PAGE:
20th March 1999 @ The Mandela Centre, Leeds
Born in Germany forty-seven years ago, David Rodigan came into the
not knowing which direction his life would take. However, in present
day he is known world-wide as one of the major disc jockeys in the
reggae music arena and has generated a multitude of fans whilst
commanding a high level of respect from his peers.
Rodigan was born of Scotts/Irish parentage having a Scottish father and
an Irish mother. His birthplace, Germany, was to be his home for the
first four years of his life. Being what is colloquially known as an
'army brat', Rodigan was raised in a few countries where his father was
posted during his service with the British Forces.
At aged four, his family relocated to North Africa where the ensuing
four years found David living in Libya and also in Derna on the edge of
the Sahara desert being as he recalls, "reared with the Arabs". His
first glimpse of England came at the age of eight when his family moved
to the United Kingdom.
During his formative years and into his early teens, young Rodigan dwelt
in a small village in Oxfordshire totally oblivious to anything outside
of his own culture, least of all black music and black people. He
recalls that during this time he "wasn't near a black community per se"
and his ambition in life was to be a teacher, but although he qualified
in this field, the call of the stage was too hard to resist and he took
up theatre due to his love of Shakespeare. His aim was to become a
member of the Royal Shakespeare Society after three years of attendance
at the Rose Bruford College of Speech and Drama. On embarking into the
theatrical forum, Rodigan began with some theatre work in Sheffield,
South Yorkshire, and then moved onto television appearances in shows
like 'Sherlock Holmes' and 'Dr. Who'.
At the age of approximately fifteen, Rodigan began buying records
leading up to his first playing out date at age sixteen in 1967. The
first arena for Rodigan's DJ skills was a youth club playing to
teenagers like himself. It was at this point in his life in 1968 that
he acquired his well-known nickname of 'Ram Jam'. This name stemmed
from his signing on and signing off at events with his signature tune by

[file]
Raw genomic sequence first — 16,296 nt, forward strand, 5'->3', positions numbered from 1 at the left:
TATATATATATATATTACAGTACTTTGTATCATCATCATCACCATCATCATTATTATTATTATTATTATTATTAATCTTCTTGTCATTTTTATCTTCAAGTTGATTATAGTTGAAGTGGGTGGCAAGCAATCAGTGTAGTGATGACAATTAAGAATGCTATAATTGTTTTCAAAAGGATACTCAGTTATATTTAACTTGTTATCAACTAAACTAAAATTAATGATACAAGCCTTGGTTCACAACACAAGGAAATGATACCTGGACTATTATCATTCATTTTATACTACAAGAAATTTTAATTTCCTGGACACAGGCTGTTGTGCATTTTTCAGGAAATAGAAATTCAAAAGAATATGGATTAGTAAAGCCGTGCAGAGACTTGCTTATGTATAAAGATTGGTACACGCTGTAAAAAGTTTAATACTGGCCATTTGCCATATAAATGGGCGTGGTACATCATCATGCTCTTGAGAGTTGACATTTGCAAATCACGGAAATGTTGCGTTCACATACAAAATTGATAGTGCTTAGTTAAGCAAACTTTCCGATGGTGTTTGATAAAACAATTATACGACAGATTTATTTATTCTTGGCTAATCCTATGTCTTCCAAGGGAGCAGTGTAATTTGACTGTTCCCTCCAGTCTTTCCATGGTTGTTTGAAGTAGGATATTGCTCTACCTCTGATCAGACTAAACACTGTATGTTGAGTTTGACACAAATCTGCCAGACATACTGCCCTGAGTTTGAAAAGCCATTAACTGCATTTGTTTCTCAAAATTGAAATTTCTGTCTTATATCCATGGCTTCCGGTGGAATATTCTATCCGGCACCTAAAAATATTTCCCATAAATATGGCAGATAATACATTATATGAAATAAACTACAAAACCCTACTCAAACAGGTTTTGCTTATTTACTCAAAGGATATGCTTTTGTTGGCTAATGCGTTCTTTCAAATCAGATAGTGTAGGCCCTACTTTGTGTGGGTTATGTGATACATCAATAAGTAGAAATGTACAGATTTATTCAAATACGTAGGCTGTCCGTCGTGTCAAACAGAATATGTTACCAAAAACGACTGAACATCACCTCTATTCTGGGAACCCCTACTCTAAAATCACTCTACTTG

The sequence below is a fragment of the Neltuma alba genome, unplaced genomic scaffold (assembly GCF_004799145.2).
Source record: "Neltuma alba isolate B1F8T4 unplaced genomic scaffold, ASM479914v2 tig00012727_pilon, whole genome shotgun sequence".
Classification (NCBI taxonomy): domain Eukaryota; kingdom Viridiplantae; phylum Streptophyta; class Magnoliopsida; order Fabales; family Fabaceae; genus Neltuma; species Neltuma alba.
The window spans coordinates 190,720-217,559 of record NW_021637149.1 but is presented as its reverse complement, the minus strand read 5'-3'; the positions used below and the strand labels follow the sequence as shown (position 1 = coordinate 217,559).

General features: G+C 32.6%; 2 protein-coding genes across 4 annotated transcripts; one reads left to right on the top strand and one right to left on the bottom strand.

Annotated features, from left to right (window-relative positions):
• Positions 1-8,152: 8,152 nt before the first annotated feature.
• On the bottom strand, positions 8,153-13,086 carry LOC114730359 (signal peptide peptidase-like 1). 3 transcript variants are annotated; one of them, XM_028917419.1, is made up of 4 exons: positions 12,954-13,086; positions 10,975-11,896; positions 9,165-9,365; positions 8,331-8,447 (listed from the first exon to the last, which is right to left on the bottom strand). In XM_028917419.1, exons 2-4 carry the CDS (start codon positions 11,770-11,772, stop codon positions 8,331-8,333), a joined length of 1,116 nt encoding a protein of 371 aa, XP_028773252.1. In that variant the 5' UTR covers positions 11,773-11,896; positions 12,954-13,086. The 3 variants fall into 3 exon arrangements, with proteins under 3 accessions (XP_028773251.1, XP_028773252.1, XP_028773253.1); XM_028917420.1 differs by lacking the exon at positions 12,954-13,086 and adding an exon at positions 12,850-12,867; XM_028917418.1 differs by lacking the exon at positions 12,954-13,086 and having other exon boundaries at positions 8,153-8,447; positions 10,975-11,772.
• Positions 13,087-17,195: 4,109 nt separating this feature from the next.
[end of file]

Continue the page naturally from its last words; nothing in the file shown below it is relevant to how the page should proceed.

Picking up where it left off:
Jackie Mittoo entitled 'Ram Jam'.
After college, Rodigan moved onto playing out occasionally in the North
of England until he got his break into radio in 1978 doing a weekly
reggae show Sunday lunch-time on BBC Radio London. Up until this
his love of reggae music prompted him to learn more about the people,
the culture and the musical genre itself. His early influences included
the legendary Ska beat as he recalls that "the music fascinated me
because it was this driving beat" which was unlike anything he'd ever
heard before. When Rock Steady made it's appearance, Rodigan
reminisces, "I was a big fan of Delroy Wilson. One of the most
significant records for me was a song called 'Dancing Mood'. I first
heard that in 1967".
As time progressed, Rodigan moved on from BBC Radio London in 1979 after
being approached by Capital Radio. His Saturday night reggae show
proved very popular and then during the early eighties, he began doing
links with Jamaica, namely Barry Gordon of Irie FM. 1984 saw
move onto his current UK radio slot with Kiss 100 FM. More
has been working on a New York radio station called Irie Jam every
Saturday afternoon of which he's very enthusiastic saying it's a "half
hour programme and it's getting a very good response". Throughout his
time on the aforementioned radio stations, one thing not widely known is
that Rodigan has also been playing on British Forces radio for the past
fifteen years. He tours extensively with this and does shows all over
Europe including Germany, Rome, Milan and France.
Rodigan's talents are not restricted to radio play as most people can
attest to him playing out in various arenas, specifically dancehalls and
nightclubs. In 1979 alongside his oldest and dearest friend, Donald